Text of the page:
In yesterday’s ruling, Judge Haight, of United States District Court in Manhattan, found that by videotaping people who were exercising their right to free speech and breaking no laws, the Police Department had ignored the milder limits he had imposed on it in 2003.

Citing two events in 2005 ­ a march in Harlem and a demonstration by homeless people in front of the home of Mayor Michael R. Bloomberg ­ the judge said the city had offered scant justification for videotaping the people involved.

“There was no reason to suspect or anticipate that unlawful or terrorist activity might occur,” he wrote, “or that pertinent information about or evidence of such activity might be obtained by filming the earnest faces of those concerned citizens and the signs by which they hoped to convey their message to a public official.”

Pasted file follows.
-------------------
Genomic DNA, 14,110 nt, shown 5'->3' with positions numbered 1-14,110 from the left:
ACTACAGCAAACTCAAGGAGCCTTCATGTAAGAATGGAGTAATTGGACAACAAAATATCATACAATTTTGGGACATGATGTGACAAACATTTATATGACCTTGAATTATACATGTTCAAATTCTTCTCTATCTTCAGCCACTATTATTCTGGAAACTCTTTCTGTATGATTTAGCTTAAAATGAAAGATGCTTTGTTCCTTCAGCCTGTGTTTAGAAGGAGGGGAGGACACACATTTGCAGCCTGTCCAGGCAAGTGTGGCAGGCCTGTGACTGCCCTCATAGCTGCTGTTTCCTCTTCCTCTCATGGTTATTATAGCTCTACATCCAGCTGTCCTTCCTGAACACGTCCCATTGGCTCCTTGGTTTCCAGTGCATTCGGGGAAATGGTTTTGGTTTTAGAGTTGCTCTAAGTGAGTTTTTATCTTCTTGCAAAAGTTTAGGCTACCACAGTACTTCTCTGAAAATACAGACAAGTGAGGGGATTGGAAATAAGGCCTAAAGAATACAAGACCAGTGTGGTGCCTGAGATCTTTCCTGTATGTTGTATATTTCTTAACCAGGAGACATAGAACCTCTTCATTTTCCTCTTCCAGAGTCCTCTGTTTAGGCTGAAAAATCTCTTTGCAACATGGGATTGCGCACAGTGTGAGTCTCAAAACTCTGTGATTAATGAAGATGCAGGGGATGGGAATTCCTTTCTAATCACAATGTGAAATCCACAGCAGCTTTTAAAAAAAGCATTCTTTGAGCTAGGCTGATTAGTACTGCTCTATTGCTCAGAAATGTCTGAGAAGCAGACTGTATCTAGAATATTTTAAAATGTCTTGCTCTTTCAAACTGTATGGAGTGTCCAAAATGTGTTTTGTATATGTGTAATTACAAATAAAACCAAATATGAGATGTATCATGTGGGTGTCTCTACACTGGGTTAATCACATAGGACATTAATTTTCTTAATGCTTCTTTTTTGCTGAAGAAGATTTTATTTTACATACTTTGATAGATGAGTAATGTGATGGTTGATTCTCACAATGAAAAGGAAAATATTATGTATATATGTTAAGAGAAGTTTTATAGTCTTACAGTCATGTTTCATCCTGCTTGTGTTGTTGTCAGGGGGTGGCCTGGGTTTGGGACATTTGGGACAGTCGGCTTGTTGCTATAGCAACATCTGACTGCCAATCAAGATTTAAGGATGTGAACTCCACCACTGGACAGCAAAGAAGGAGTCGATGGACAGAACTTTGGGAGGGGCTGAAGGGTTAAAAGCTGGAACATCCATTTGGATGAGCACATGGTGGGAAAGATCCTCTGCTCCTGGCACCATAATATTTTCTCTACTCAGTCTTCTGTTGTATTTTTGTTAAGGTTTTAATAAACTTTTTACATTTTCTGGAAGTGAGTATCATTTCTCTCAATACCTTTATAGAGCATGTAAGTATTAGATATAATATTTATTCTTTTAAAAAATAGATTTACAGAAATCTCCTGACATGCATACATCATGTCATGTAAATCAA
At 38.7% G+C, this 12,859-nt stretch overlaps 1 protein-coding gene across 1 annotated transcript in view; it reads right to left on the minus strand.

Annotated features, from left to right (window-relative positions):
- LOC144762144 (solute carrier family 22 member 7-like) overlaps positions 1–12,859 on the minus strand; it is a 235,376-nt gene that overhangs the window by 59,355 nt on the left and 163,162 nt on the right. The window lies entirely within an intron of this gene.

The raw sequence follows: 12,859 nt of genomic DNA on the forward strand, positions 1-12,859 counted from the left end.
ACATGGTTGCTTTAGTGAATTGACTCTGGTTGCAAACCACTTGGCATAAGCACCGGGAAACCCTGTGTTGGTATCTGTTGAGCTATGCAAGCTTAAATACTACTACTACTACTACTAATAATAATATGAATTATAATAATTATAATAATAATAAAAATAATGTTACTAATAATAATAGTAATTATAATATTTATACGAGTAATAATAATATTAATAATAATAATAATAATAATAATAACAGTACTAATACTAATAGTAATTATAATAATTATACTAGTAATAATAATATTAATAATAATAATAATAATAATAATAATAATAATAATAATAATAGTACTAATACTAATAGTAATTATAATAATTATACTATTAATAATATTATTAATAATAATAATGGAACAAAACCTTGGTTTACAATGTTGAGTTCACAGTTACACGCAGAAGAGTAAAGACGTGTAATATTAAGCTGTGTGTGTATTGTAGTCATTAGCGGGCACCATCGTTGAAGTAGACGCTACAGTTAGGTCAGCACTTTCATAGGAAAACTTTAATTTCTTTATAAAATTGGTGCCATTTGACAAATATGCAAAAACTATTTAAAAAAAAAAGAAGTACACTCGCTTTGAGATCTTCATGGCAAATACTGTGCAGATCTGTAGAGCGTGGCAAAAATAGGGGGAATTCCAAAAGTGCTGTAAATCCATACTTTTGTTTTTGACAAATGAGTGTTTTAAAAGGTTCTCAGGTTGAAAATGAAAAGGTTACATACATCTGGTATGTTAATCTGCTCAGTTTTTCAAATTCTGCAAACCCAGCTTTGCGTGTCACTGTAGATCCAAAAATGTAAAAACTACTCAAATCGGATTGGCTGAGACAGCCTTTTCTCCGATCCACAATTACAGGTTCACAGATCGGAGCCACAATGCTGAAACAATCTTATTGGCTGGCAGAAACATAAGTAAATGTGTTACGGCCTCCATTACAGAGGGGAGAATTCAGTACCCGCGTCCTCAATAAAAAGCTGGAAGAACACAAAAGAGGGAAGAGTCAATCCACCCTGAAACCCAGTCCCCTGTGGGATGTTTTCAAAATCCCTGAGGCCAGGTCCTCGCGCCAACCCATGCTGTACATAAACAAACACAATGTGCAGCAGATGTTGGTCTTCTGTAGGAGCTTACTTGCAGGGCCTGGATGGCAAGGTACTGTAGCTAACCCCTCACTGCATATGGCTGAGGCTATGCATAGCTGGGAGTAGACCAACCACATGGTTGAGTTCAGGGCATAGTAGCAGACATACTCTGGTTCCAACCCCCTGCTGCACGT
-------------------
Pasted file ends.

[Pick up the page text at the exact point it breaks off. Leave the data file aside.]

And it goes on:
While he called the police conduct “egregious,” Judge Haight also offered an unusual judicial mea culpa, taking responsibility for his own words in a 2003 order that he conceded had not been “a model of clarity.”

The restrictions on videotaping do not apply to bridges, tunnels, airports, subways or street traffic, Judge Haight noted, but are meant to control police surveillance at events where people gather to exercise their rights under the First Amendment.

“No reasonable person, and surely not this court, is unaware of the perils the New York public faces and the crucial importance of the N.Y.P.D.’s efforts to detect, prevent and punish those who would cause others harm,” Judge Haight wrote.